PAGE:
The Closed Question #2

Ubuntu shopping bag

A closed question is the mark of a site that is letting those without knowledge run amuck. Today I ran into another one. Others had already commented that this question should not have been closed. Those who do not understand technology would never admit their error. The powers that be have also decided that questions fitting a limited number of formulas are what increase advertising revenue so real questions and real answers be damned. For those who don’t remember my last closed question post you can find it here.

I am on Ubuntu 20.04 LTS. When I go into the Ubuntu Store, I find that there are two updates ready for snapd and core. When I try to apply the updates, I get this error:

Unable to update snapd: snap has no updates available
From the question

That was the gist of the question that someone who knows nothing closed. Many attempts had been made at solving it. They were well meaning, but rather spastic. Nobody was keeping track of what order they did things in. Eventually “the problem went away on its own.”

No it didn’t. You just didn’t keep track of what you did in what order . . . I did. Since I’m certain nobody at that site will admit they made an egregious error closing the question I’m certain they won’t approve my modifications which included a detailed explanation of the problem and the solution. You, dear reader, will have the benefit of that knowledge while the moderators hide in shame.

The Problem is AGILE

This problem is rampant in Ubuntu 20 through 22.04. It will be a problem in Ubuntu until Canonical abandons Snap for FlatPak like the rest of the Linux world.The question should have never been closed.

The problem is that Canonical uses AGILE which is a completely false software development methodology. Without Waterfall SDLC and a Systems Architect riding roughshod over development you create these problems.

No Architectural Design.

ubuntu-software (which is the application behind the little orange shopping bag)

Ubuntu shopping bag
ubuntu-software

is a snap application.

You cannot update the snap-store when a snap application has it open. We have quite a few partial solutions listed with the original question. The problem is the stuff is in the wrong order.

If you

sudo apt-get update
sudo apt-get upgrade
sudo snap refresh

Then open the shopping bag, you will get this error.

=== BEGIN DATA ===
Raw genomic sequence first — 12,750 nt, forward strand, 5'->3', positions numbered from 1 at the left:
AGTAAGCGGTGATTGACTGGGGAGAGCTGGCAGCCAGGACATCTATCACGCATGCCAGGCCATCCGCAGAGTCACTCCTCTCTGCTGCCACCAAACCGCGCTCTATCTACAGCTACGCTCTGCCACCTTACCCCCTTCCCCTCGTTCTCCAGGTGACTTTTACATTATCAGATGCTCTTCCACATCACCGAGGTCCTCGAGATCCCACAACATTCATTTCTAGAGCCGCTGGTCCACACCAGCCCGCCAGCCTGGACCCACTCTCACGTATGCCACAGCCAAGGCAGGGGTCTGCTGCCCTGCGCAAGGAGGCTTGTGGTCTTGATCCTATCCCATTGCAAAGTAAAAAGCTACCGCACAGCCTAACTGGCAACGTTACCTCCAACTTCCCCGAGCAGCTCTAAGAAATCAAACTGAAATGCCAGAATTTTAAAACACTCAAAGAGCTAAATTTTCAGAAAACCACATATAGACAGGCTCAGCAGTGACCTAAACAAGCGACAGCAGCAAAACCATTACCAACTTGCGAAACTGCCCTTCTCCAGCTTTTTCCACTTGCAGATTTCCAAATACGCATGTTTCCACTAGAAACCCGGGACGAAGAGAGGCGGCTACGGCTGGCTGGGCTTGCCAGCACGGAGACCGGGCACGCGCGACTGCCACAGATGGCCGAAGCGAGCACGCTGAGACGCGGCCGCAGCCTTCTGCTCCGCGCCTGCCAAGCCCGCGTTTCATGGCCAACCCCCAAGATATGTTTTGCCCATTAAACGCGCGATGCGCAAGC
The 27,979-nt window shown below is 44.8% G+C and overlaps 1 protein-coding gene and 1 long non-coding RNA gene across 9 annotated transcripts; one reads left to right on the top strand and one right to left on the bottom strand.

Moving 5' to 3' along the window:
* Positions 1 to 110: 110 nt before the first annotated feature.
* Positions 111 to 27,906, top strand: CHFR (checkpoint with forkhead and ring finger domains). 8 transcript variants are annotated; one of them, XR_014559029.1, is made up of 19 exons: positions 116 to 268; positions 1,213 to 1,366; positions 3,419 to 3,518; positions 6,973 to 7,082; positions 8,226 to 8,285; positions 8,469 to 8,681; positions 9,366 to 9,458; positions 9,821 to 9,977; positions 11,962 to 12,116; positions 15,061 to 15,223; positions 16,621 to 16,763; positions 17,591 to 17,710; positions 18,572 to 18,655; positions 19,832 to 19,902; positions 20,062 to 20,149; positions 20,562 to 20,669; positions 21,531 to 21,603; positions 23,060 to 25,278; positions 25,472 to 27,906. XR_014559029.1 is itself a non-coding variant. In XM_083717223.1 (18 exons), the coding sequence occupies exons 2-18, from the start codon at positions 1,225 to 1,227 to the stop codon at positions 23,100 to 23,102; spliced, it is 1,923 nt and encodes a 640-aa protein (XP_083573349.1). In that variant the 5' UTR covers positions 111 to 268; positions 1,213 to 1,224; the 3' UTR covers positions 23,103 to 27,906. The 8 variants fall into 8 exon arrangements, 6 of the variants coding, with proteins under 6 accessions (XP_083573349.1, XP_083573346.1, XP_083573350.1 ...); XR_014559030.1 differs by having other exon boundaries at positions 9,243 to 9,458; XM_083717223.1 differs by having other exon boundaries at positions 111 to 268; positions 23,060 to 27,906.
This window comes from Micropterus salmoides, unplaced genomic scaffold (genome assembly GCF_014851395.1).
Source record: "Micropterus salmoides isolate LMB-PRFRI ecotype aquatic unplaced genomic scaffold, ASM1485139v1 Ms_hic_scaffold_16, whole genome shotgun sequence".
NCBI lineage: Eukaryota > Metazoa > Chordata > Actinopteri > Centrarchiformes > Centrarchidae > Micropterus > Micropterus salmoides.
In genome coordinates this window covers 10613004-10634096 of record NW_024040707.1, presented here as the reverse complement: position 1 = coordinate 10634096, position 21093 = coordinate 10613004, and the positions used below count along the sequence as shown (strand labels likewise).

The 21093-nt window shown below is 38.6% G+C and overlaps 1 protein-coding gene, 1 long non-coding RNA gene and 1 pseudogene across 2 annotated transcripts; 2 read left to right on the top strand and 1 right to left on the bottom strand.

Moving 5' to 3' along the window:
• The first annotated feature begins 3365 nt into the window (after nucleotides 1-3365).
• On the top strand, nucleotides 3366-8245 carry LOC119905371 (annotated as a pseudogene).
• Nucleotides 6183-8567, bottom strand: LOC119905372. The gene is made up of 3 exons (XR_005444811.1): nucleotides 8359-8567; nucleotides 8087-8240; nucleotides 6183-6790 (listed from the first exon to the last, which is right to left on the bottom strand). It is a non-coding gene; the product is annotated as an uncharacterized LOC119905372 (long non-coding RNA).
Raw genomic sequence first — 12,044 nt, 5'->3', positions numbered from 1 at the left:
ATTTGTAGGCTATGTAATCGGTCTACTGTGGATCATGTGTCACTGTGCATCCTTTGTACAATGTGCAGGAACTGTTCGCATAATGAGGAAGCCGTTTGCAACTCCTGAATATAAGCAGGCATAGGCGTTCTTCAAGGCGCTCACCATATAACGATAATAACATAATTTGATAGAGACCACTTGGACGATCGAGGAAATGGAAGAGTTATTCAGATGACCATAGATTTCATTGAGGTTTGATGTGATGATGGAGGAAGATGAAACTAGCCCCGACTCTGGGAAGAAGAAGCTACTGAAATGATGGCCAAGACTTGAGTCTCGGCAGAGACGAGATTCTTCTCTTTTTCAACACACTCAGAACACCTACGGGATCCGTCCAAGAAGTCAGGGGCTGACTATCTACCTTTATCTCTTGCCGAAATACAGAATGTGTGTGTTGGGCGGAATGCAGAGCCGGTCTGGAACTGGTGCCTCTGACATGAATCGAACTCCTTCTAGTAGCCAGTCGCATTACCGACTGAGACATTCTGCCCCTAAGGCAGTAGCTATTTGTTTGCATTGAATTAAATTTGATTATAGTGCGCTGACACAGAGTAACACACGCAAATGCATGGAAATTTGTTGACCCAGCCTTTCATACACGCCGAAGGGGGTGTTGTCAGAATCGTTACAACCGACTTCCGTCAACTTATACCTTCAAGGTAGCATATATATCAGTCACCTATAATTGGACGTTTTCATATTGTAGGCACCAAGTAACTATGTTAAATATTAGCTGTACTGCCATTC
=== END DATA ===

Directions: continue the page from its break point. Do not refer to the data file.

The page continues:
better error

The Answer

Since this is a closed question that should have never been closed and it really needs an answer, here it is.

sudo apt-get update
sudo apt-get upgrade
sudo snap refresh

Reboot now. After booting open a terminal

killall snap-store
snap refresh

You will be prompted for your sudo password. You will then see a progress bar overwriting your text until you see the following:

after snap refresh
Now you can refresh snap-store

This lack of architectural design is impacting tens of thousands of people and the question should have never been closed. This isn’t a problem caused by a partial upgrade or any of the usual suspects. This is a failed design. If you cannot get to the command line you cannot get around this problem.

Now when you open the orange shopping bag you should see

snap up to date
All is well

The Closed Question Should Not Be Closed

At the time of this writing

Question Has 24K views

the question has 24K views. I’m not exaggerating when I say this problem impacts tens of thousands of people. Ubuntu is used as a development environment for many embedded systems projects so this problem will continue to impact users. AGILE cannot produce a valid system architecture. You cannot write code looking no further ahead than six inches past your shoes and turn out a quality product.

Roland Hughes started his IT career in the early 1980s. He quickly became a consultant and president of Logikal Solutions, a software consulting firm specializing in OpenVMS application and C++/Qt touchscreen/embedded Linux development. Early in his career he became involved in what is now called cross platform development. Given the dearth of useful books on the subject he ventured into the world of professional author in 1995 writing the first of the "Zinc It!" book series for John Gordon Burke Publisher, Inc. A decade later he released a massive (nearly 800 pages) tome "The Minimum You Need to Know to Be an OpenVMS Application Developer" which tried to encapsulate the essential skills gained over what was nearly a 20 year career at that point. From there "The Minimum You Need to Know" book series was born. Three years later he wrote his first novel "Infinite Exposure" which got much notice from people involved in the banking and financial security worlds. Some of the attacks predicted in that book have since come to pass. While it was not originally intended to be a trilogy, it became the first book of "The Earth That Was" trilogy: Infinite Exposure Lesedi - The Greatest Lie Ever Told John Smith - Last Known Survivor of the Microsoft Wars When he is not consulting Roland Hughes posts about technology and sometimes politics on his blog. He also has regularly scheduled Sunday posts appearing on the Interesting Authors blog.

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